Geoscience Nobels?

Another thoughtful posting from GG, reblogged to the Mountain Mystery site. I’ve long wondered about the lack of Earth Science representation. This is a great list of candidates, even if the prize may need to be shared by a dozen at a time!

The Grumpy Geophysicist

As long as we are on the subject, what sorts of things might be worth Nobel Prizes in geoscience?  There are two aspects of the Nobels that differ from most geoscience prizes: they are for a particular discovery, and from what GG understands, the committee considers discoveries only to be Nobel-worthy if others have built upon those discoveries. A challenge any earth science Nobel committee would face is the fairly collaborative nature of the field–picking out a couple of people might be hard.

Certainly lots of the pieces of plate tectonics years ago would have produced some Nobels, but let’s imagine things that are closer to the present.

  • Ambient noise tomography strikes GG as something that might be considered worthy.  At a minimum, it rescued EarthScope from promises made that could not otherwise have been kept.
  • Slow-slip/tremor in subduction zones seems a worthy discovery as the community tries to see…

View original post 259 more words

About Ron Miksha

Ron Miksha is a geophysicist who also does a bit of science writing and blogging. Ron has worked as a radio broadcaster, a beekeeper, and is based in Calgary, Alberta, Canada. He has written two books, dozens of magazine and journal articles, and complements his first book, Bad Beekeeping, with a popular blog at www.badbeekeeping.com. Ron wrote his most recent book, The Mountain Mystery, for everyone who has looked at a mountain and wondered what miracles of nature set it upon the landscape. For more about Ron, including some cool pictures taken when he was a teenager, please check Ron's site: miksha.com.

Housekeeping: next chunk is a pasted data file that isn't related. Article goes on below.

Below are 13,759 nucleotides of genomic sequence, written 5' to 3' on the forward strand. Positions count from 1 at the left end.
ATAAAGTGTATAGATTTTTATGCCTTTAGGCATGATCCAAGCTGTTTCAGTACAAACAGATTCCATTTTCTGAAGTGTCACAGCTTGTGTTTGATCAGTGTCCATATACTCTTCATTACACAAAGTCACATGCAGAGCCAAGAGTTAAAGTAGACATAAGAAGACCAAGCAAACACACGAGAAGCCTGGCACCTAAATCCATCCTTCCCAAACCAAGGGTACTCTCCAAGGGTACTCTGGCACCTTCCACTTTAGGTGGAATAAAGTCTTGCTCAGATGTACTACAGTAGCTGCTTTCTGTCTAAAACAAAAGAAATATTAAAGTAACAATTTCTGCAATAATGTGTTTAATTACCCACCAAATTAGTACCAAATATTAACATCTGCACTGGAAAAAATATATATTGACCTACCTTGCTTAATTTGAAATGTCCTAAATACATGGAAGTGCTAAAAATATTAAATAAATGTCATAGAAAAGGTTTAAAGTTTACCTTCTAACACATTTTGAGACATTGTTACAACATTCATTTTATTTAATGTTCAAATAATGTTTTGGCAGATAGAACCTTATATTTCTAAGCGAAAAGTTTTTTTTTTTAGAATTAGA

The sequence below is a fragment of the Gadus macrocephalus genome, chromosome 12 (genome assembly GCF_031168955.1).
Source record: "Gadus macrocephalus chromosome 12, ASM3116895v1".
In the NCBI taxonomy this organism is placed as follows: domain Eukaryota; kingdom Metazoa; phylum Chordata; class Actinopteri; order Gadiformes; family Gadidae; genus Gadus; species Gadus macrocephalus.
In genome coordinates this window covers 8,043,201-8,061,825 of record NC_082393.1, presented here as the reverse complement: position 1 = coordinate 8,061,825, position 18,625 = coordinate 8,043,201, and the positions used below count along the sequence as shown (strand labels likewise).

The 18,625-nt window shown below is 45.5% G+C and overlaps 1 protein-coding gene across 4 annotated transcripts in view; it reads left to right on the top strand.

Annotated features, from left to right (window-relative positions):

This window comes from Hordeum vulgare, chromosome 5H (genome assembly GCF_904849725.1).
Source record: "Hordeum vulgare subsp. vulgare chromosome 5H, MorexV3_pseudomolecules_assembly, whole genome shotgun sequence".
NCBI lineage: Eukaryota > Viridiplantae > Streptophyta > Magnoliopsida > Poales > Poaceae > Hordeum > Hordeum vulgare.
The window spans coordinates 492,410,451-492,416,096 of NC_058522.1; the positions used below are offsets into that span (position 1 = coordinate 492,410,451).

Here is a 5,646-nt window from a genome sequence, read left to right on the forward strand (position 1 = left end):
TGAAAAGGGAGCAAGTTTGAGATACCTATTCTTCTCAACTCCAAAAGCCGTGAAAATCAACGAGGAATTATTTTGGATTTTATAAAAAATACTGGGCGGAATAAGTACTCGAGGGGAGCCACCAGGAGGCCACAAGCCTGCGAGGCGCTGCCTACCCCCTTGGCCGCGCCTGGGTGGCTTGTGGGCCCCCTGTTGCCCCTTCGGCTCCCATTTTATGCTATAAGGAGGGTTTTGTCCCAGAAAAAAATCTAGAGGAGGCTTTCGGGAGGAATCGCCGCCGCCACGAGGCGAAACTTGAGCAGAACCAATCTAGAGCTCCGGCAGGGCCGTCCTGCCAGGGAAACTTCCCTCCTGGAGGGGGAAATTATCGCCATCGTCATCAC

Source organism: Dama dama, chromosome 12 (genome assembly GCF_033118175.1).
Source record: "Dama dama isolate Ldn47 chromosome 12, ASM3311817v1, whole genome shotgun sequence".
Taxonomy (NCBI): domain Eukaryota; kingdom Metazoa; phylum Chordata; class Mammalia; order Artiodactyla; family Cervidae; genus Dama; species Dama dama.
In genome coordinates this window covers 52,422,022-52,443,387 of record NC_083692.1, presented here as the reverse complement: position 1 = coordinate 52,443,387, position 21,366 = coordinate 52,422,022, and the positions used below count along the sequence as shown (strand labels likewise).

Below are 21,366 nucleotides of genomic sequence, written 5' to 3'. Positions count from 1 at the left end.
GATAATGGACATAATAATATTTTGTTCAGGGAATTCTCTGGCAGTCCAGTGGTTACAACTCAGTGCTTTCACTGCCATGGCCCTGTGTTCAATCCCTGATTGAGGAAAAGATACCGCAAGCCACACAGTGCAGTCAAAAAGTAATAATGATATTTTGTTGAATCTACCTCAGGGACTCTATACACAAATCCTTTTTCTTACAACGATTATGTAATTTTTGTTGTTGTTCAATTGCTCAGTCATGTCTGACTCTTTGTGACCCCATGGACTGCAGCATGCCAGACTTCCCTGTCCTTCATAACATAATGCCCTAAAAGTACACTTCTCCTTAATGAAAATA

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2 Responses to Geoscience Nobels?

  1. John of Cloverdale, WA, Australia says:

    If Dmitri Mendeleev could not win one, then what does it matter. Even Thomas Edison was not recognized by this committee. Darwin is our most famous geologist, but he died before the award. Milankovic was one of our most famous geophysicists and should have won one. J

    Liked by 1 person

    • Ron Miksha says:

      You have some interesting points. I can not agree with Edison being considered a Nobel-worthy scientist, though. I see him as more of a industrialist inventor who sometimes took credit for others’ work. He hired and abused Tesla (and many other central European immigrant scientists), so I haven’t much kindness towards him. Darwin? That would have been a noble choice, but you’re right – he died in 1882, the first Nobel was 1901. Thanks for your comments!
      – Ron

      Like

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